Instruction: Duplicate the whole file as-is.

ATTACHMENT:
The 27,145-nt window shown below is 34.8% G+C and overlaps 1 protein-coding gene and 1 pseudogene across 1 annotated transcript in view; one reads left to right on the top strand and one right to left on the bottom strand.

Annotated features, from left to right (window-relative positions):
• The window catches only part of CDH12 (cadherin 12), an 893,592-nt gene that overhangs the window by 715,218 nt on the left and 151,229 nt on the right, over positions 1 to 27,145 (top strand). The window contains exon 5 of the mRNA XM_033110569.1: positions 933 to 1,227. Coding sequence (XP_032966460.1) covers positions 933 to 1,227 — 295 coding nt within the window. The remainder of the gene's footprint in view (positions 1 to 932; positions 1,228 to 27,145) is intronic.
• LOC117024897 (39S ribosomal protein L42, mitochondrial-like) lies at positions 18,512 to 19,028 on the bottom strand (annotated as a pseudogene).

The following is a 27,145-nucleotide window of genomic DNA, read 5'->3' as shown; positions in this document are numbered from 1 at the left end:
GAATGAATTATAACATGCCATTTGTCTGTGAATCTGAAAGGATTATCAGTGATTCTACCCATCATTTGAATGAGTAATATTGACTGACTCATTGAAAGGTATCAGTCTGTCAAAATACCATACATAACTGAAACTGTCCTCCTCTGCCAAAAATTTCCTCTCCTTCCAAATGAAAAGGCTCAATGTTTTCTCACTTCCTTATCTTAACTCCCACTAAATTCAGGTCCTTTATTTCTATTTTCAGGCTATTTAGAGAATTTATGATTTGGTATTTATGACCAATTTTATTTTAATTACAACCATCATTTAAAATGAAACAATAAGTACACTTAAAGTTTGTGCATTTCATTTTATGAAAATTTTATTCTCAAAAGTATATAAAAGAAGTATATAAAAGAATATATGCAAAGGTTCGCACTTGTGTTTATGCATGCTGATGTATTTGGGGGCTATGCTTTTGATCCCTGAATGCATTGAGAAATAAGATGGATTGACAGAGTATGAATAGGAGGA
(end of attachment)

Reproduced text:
The 27,145-nt window shown below is 34.8% G+C and overlaps 1 protein-coding gene and 1 pseudogene across 1 annotated transcript in view; one reads left to right on the top strand and one right to left on the bottom strand.

Annotated features, from left to right (window-relative positions):
• The window catches only part of CDH12 (cadherin 12), an 893,592-nt gene that overhangs the window by 715,218 nt on the left and 151,229 nt on the right, over positions 1 to 27,145 (top strand). The window contains exon 5 of the mRNA XM_033110569.1: positions 933 to 1,227. Coding sequence (XP_032966460.1) covers positions 933 to 1,227 — 295 coding nt within the window. The remainder of the gene's footprint in view (positions 1 to 932; positions 1,228 to 27,145) is intronic.
• LOC117024897 (39S ribosomal protein L42, mitochondrial-like) lies at positions 18,512 to 19,028 on the bottom strand (annotated as a pseudogene).

The following is a 27,145-nucleotide window of genomic DNA, read 5'->3' as shown; positions in this document are numbered from 1 at the left end:
GAATGAATTATAACATGCCATTTGTCTGTGAATCTGAAAGGATTATCAGTGATTCTACCCATCATTTGAATGAGTAATATTGACTGACTCATTGAAAGGTATCAGTCTGTCAAAATACCATACATAACTGAAACTGTCCTCCTCTGCCAAAAATTTCCTCTCCTTCCAAATGAAAAGGCTCAATGTTTTCTCACTTCCTTATCTTAACTCCCACTAAATTCAGGTCCTTTATTTCTATTTTCAGGCTATTTAGAGAATTTATGATTTGGTATTTATGACCAATTTTATTTTAATTACAACCATCATTTAAAATGAAACAATAAGTACACTTAAAGTTTGTGCATTTCATTTTATGAAAATTTTATTCTCAAAAGTATATAAAAGAAGTATATAAAAGAATATATGCAAAGGTTCGCACTTGTGTTTATGCATGCTGATGTATTTGGGGGCTATGCTTTTGATCCCTGAATGCATTGAGAAATAAGATGGATTGACAGAGTATGAATAGGAGGA